Mae and George dance together in a scene from Feel Good

‘Feel Good’ Explores the Challenges of a New Relationship

Protagonists Mae and George must learn to navigate their evolving romance while dealing with insecurities about sexuality and addiction.
June 23, 2020
8 mins read

“Feel Good” debuted internationally on Netflix earlier this year and currently boasts an audience rating of 88% and a critics rating of 100% on Rotten Tomatoes.

The series is a cross between a romantic comedy and a drama. It follows two women, Mae and George, and their new romantic relationship, which would best be described as intense and fast-paced.

Within the first 25-minute episode, Mae meets George at one of her comedy shows, and they hook up. Afterwards, a quick montage catches the audience up on their developing relationship and cuts to George asking Mae to move in with her after they’ve been dating for three months.

Right off the bat, “Feel Good” sets itself apart from a standard rom-com. The show really begins after George and Mae are already in an established relationship, an unusual approach since many rom-coms focus on the developing stages of romance and follow the two characters from when they get to know each other until they eventually start dating.

Instead, the show explores some deeper notions about love and what happens when two people discover they don’t actually know their partners very well after months of dating.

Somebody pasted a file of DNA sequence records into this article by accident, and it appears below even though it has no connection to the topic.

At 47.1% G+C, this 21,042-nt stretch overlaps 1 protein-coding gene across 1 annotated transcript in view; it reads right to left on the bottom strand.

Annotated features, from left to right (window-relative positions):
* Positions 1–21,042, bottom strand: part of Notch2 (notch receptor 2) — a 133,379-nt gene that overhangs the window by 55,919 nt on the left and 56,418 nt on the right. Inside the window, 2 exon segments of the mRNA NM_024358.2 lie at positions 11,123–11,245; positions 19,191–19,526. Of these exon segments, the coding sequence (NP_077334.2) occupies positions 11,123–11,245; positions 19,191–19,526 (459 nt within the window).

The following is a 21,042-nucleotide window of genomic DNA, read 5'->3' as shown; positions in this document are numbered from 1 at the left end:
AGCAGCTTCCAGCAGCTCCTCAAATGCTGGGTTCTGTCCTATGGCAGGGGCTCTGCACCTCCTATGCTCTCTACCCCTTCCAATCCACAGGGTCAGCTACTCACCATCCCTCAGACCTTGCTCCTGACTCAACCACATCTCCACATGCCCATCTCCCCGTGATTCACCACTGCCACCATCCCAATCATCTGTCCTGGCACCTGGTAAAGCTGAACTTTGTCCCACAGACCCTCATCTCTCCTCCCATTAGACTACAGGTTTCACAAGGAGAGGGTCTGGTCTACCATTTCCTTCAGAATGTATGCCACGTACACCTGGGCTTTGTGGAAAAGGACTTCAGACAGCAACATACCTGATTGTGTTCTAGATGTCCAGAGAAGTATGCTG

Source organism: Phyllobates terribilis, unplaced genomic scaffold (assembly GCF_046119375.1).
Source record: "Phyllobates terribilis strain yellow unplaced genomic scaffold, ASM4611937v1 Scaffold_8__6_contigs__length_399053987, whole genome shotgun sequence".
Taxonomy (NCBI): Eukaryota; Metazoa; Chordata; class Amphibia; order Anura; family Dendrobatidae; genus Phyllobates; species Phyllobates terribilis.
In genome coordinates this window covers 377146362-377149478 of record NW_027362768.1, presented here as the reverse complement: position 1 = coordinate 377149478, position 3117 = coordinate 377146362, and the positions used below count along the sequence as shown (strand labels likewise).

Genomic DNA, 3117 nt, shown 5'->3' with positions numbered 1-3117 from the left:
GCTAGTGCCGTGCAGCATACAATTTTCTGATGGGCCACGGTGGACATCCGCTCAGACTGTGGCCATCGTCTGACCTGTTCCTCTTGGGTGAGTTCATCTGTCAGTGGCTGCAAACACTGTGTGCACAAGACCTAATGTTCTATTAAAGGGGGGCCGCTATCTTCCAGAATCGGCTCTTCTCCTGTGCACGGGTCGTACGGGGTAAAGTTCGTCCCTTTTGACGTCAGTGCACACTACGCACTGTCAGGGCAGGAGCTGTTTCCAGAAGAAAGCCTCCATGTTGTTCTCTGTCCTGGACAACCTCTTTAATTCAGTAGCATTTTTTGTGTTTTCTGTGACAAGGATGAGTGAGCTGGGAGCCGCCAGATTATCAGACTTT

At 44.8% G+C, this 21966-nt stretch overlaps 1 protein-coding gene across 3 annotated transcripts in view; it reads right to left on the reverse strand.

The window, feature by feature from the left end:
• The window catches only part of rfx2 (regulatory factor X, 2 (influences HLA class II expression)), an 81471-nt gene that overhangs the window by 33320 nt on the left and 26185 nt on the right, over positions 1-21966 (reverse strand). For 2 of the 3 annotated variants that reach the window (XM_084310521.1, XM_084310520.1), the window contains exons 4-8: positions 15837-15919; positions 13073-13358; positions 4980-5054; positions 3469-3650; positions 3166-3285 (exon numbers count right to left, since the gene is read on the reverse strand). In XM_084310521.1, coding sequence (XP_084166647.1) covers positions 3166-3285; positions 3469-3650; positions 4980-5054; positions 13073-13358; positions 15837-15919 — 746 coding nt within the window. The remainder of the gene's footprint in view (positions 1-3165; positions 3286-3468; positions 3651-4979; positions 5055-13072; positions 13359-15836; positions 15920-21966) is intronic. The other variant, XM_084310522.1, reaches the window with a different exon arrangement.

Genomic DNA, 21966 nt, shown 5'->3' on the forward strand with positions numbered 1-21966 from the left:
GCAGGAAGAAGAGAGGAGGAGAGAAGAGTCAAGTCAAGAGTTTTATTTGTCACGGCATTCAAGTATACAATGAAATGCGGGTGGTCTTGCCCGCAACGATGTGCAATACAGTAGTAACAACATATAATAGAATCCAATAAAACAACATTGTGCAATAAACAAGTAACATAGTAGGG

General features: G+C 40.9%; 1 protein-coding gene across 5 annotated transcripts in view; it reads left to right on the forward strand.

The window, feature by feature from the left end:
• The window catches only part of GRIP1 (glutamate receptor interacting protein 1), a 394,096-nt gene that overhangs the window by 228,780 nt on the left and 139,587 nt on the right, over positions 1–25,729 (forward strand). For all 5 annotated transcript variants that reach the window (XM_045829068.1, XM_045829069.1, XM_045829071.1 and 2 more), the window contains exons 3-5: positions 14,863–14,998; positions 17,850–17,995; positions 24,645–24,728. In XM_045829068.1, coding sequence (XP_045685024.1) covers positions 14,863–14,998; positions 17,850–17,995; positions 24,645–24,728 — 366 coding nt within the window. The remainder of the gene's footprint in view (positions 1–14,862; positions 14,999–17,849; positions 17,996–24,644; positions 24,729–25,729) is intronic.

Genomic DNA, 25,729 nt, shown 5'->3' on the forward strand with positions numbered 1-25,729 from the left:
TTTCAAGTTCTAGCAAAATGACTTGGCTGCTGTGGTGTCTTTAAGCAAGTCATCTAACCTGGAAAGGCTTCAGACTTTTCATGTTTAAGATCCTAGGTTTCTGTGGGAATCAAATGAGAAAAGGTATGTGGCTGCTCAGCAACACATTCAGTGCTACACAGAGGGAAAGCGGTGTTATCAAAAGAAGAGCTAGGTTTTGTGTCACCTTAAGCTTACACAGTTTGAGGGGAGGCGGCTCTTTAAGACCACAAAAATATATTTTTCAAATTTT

“Feel Good” is a semi-autobiographical depiction of Canadian comedian Mae Martin’s real life. Martin co-wrote and starred in the show as Mae, who is a fictionalized version of the actor from 10 years ago when Martin’s struggles with addiction were more prevalent.

The complications in Mae and George’s new relationship quickly arise in the first episode, when Mae’s mother asks in front of George if Mae has found a new NA (Narcotics Anonymous) meeting yet. Until this point in their relationship, Mae had kept her addiction a secret from George. When George confronts her about it, Mae becomes defensive, saying she doesn’t want to talk about it and that she’s been clean for a while.

Mae begrudgingly agrees to start attending NA meetings and opens up to George about her past and her addiction. However, around George, Mae still pretends to have a better grip on her recovery than she does in reality.

After attending several NA meetings and spending time with her eccentric sponsor, Maggie, Mae develops her theory that people with substance addictions easily become addicted to other aspects of life besides drugs. This leads her to the conclusion that George is like her new addiction, and this theory holds up throughout the show.

“Feel Good” depicts Mae’s addiction visually and audibly every time Mae is tempted by something. It happens frequently when Mae sees her friends doing coke or when she’s with George — or even just thinking about her. Her world seems to flicker and become distorted, and the scenes are paired with a high-pitched ringing in the background until Mae either resists the temptation or gives in.

As if Mae’s fight to stay sober isn’t enough of a strain on their relationship, George has her own set of problems regarding her insecurities about her sexuality.